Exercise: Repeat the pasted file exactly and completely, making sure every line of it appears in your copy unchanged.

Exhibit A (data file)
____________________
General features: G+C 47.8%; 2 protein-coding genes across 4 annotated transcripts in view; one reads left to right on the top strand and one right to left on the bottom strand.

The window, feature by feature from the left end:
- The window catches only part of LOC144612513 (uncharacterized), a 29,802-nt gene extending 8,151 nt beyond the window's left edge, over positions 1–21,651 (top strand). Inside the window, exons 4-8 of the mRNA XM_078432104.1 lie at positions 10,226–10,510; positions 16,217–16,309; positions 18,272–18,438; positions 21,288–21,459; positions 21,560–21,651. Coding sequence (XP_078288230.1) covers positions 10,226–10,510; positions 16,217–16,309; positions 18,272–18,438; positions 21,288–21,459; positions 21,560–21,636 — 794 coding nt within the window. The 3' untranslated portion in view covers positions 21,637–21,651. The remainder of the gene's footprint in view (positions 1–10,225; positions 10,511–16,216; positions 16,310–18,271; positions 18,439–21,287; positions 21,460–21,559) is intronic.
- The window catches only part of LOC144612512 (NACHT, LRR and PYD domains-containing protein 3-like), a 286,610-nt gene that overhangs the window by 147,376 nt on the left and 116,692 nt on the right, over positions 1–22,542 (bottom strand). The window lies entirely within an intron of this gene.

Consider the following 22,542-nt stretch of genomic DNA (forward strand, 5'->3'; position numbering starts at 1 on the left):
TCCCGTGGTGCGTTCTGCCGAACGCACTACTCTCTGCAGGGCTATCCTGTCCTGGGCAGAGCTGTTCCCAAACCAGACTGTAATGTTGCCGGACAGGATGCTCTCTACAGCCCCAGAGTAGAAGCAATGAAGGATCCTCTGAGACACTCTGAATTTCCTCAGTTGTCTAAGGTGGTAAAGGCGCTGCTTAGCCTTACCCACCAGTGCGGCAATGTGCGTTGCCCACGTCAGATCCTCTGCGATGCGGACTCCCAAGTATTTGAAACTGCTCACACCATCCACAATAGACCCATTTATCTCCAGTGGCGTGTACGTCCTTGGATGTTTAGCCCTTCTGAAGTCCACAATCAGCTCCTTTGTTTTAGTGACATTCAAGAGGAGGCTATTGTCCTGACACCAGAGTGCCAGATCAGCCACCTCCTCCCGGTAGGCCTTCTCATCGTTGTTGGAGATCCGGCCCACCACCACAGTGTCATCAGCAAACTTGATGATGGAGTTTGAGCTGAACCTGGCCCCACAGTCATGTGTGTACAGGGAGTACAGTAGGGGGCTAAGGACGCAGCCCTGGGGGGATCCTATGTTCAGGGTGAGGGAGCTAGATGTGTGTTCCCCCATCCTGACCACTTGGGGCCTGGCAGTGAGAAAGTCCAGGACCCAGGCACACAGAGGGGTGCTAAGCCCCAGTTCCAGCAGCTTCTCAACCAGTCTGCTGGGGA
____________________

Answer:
General features: G+C 47.8%; 2 protein-coding genes across 4 annotated transcripts in view; one reads left to right on the top strand and one right to left on the bottom strand.

The window, feature by feature from the left end:
- The window catches only part of LOC144612513 (uncharacterized), a 29,802-nt gene extending 8,151 nt beyond the window's left edge, over positions 1–21,651 (top strand). Inside the window, exons 4-8 of the mRNA XM_078432104.1 lie at positions 10,226–10,510; positions 16,217–16,309; positions 18,272–18,438; positions 21,288–21,459; positions 21,560–21,651. Coding sequence (XP_078288230.1) covers positions 10,226–10,510; positions 16,217–16,309; positions 18,272–18,438; positions 21,288–21,459; positions 21,560–21,636 — 794 coding nt within the window. The 3' untranslated portion in view covers positions 21,637–21,651. The remainder of the gene's footprint in view (positions 1–10,225; positions 10,511–16,216; positions 16,310–18,271; positions 18,439–21,287; positions 21,460–21,559) is intronic.
- The window catches only part of LOC144612512 (NACHT, LRR and PYD domains-containing protein 3-like), a 286,610-nt gene that overhangs the window by 147,376 nt on the left and 116,692 nt on the right, over positions 1–22,542 (bottom strand). The window lies entirely within an intron of this gene.

Consider the following 22,542-nt stretch of genomic DNA (forward strand, 5'->3'; position numbering starts at 1 on the left):
TCCCGTGGTGCGTTCTGCCGAACGCACTACTCTCTGCAGGGCTATCCTGTCCTGGGCAGAGCTGTTCCCAAACCAGACTGTAATGTTGCCGGACAGGATGCTCTCTACAGCCCCAGAGTAGAAGCAATGAAGGATCCTCTGAGACACTCTGAATTTCCTCAGTTGTCTAAGGTGGTAAAGGCGCTGCTTAGCCTTACCCACCAGTGCGGCAATGTGCGTTGCCCACGTCAGATCCTCTGCGATGCGGACTCCCAAGTATTTGAAACTGCTCACACCATCCACAATAGACCCATTTATCTCCAGTGGCGTGTACGTCCTTGGATGTTTAGCCCTTCTGAAGTCCACAATCAGCTCCTTTGTTTTAGTGACATTCAAGAGGAGGCTATTGTCCTGACACCAGAGTGCCAGATCAGCCACCTCCTCCCGGTAGGCCTTCTCATCGTTGTTGGAGATCCGGCCCACCACCACAGTGTCATCAGCAAACTTGATGATGGAGTTTGAGCTGAACCTGGCCCCACAGTCATGTGTGTACAGGGAGTACAGTAGGGGGCTAAGGACGCAGCCCTGGGGGGATCCTATGTTCAGGGTGAGGGAGCTAGATGTGTGTTCCCCCATCCTGACCACTTGGGGCCTGGCAGTGAGAAAGTCCAGGACCCAGGCACACAGAGGGGTGCTAAGCCCCAGTTCCAGCAGCTTCTCAACCAGTCTGCTGGGGA